Archive for May, 2011

NEW BOOK: Book Launch @ Aperture, June 1st

May 30, 2011

Alex Webb, cover of "The Suffering of Light" (Aperture), with an essay by Geoff Dyer

 

Please join us to celebrate the launch of Alex’s new book, The Suffering of Light, at Aperture at 6:30pm, which will include a conversation with photographer and critic Max Kozloff and a booksigning afterwards. (To take a look inside Alex’s new book, follow this link to the PhotoEye site.) And here’s a link to a portfolio of Alex’s work from the new book on the La Lettre site, courtesy of the Robert Klein Gallery in Boston, which will have a joint show of our work on Saturday, September 17th, from 2-4pm.

And below you’ll find a rough, homemade video of our Violet Isle show at the Museum of Fine Arts, Boston, an exhibition mentioned in The New York Times on Sunday and reviewed in The Boston Globe on Tuesday, May 31st.   For those who are part of the “Two Looks” online community, please let us know if you get a chance to see Violet Isle at the MFA, Boston, which will be up until January 16, 2012.

By the way, if you visit the MFA by June 16th, be sure and stop by and see the photography show, “Conversations: Photography from the Bank of America Collection,” which includes work by such noted photographers as Lee Friedlander, Diane Arbus, Julia Margaret Cameron, Wright Morris, Alec Soth, William Eggleston, Robert Frank, Mitch Epstein, Larry Sultan, Mike Smith, and Helen Levitt.–Rebecca Norris Webb

VIOLET ISLE at the MFA, BOSTON

May 23, 2011

Rebecca Norris Webb, "Havana, 2007" from the book, "Violet Isle"

What better way of celebrating our exhibition of Violet Isle at the Museum of Fine Arts, Boston, than with our work set to our favorite Cuban duet, “Silencio,” just launched as the latest Magnum in Motion?

We’d like give a special thanks to the Magnum In Motion team, especially to Phil Bicker and Adrian Kelterborn, who produced this presentation of Violet Isle.—Alex Webb and Rebecca Norris Webb

Alex Webb, Cienfuegos, Cuba, 2007, from "Violet Isle"

Notes on “The Suffering of Light” @ Time.com

May 16, 2011

Alex Webb, "Erie, Pennsylvania, 2010," from "The Suffering of Light"

Perhaps it’s the poet in me, but I love the irony of being able to hold in my hands a series of intangible moments — and Alex’s new book of 30 years of color work is no exception.  

To see a slide show of images  — including the one above from Erie, Pennsylvania, which was the last photograph Alex took for THE SUFFERING OF LIGHT during a road trip with me driving from New York to South Dakota last summer, and, appropriately, the last photograph in the book — and to read Alex’s notes on the bookmaking process, please follow this link to TIME.COM, where you can also leave your comments.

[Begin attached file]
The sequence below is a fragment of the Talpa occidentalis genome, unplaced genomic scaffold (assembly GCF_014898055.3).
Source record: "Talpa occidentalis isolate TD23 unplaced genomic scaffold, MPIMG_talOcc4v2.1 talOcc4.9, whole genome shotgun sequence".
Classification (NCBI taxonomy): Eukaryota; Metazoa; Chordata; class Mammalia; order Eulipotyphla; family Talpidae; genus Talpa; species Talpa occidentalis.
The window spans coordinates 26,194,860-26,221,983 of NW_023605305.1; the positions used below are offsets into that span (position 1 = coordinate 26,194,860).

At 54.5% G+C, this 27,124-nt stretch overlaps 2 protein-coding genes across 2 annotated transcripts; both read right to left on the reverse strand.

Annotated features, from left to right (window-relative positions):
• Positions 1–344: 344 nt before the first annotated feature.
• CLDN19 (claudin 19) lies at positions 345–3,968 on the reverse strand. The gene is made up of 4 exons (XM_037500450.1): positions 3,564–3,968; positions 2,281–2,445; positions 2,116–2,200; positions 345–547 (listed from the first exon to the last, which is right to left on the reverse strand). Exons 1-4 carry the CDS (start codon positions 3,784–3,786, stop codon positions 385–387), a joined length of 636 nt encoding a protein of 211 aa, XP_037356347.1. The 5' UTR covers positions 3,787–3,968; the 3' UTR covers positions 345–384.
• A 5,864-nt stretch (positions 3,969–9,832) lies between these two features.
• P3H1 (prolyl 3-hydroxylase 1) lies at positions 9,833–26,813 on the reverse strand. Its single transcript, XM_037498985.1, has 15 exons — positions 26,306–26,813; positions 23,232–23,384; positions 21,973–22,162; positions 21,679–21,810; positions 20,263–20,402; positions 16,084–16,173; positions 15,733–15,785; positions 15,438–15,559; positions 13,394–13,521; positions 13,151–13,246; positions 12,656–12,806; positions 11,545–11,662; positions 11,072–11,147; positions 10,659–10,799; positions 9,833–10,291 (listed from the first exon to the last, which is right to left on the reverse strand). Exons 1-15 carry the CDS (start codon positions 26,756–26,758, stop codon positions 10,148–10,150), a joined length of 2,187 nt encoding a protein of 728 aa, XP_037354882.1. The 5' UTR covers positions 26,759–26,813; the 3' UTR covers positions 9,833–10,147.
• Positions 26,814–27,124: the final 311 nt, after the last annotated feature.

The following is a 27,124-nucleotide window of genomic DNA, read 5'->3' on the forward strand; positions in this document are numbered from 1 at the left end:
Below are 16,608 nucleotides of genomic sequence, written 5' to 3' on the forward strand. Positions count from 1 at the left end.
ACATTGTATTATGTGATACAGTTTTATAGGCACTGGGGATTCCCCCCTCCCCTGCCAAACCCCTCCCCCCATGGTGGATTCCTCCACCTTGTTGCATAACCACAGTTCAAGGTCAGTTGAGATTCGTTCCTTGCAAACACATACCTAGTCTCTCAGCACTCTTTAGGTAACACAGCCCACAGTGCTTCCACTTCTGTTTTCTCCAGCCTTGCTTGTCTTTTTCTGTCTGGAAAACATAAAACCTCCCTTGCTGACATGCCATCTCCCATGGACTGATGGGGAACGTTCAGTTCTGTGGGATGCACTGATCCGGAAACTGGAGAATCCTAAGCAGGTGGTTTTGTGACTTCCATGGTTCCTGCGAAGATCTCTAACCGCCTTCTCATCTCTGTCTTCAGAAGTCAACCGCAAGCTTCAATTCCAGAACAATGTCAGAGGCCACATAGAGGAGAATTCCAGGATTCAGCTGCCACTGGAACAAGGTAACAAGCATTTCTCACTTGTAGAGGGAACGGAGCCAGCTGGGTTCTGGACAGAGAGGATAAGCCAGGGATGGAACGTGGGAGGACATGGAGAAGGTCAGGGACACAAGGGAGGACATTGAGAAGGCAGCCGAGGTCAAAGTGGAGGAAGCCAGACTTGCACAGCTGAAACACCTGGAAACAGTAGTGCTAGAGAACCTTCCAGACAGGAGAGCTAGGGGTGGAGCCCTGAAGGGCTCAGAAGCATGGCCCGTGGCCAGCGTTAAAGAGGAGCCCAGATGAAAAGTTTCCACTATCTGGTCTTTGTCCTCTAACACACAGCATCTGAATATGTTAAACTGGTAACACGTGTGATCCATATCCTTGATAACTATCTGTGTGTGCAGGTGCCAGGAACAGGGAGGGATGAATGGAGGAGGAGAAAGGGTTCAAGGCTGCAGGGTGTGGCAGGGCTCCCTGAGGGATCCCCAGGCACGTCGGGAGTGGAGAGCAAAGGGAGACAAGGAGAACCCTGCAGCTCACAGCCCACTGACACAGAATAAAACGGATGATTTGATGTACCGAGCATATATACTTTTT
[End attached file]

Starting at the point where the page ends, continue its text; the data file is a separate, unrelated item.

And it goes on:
In addition, here’s a link to an excerpt of the Geoff Dyer essay about Alex in the book, an excerpt recently posted on the GUARDIAN website.

For those in the New York area, please join us for the book launch of THE SUFFERING OF LIGHT at Aperture Foundation, 547 W. 27th on WEDNESDAY, JUNE 1st at 6:30pm, which will include a conversation with noted critic Max Kozloff as well as a book signing. Alex and I hope to see many of you there.–Rebecca Norris Webb

TWO VIEWS: Alex at Alcobendas

May 9, 2011

Alex Webb, "Fort Sherman, Panama, 1999" from "The Suffering of Light"

Alex and I are in Alcobendas, Madrid, this week for the opening of his exhibition, “Selecciones: 1975-2004,” which was the result of his winning the Premio Internacional de Fotographia Alcobendas last year.  For our friends in Spain, hope you can help us celebrate Alex’s opening at the Centro de Arte Alcobendas at 7:30 pm on Thursday, May 12th.

For the TWO VIEWS column this month,  below is another one of my rough, homemade videos of our curating a wall of the exhibition this afternoon, even though we were somewhat jetlagged from a night flight from New York (Talk about intuitive editing!). And secondly, above you’ll find a rather mysterious image of Alex’s from his Alcobendas exhibition — and one that’s also in his new book — that was taken in Ft. Sherman, Panama, in 1999, a photograph of a U.S. military jungle warfare training camp.

Lastly, I’d like to leave you with a quote I came across this evening from one of my favorite poets, the Spanish poet Lorca, a quote which seems a fitting end to our first day in Madrid:  “Only mystery allows us to live, only mystery.”–Rebecca Norris Webb



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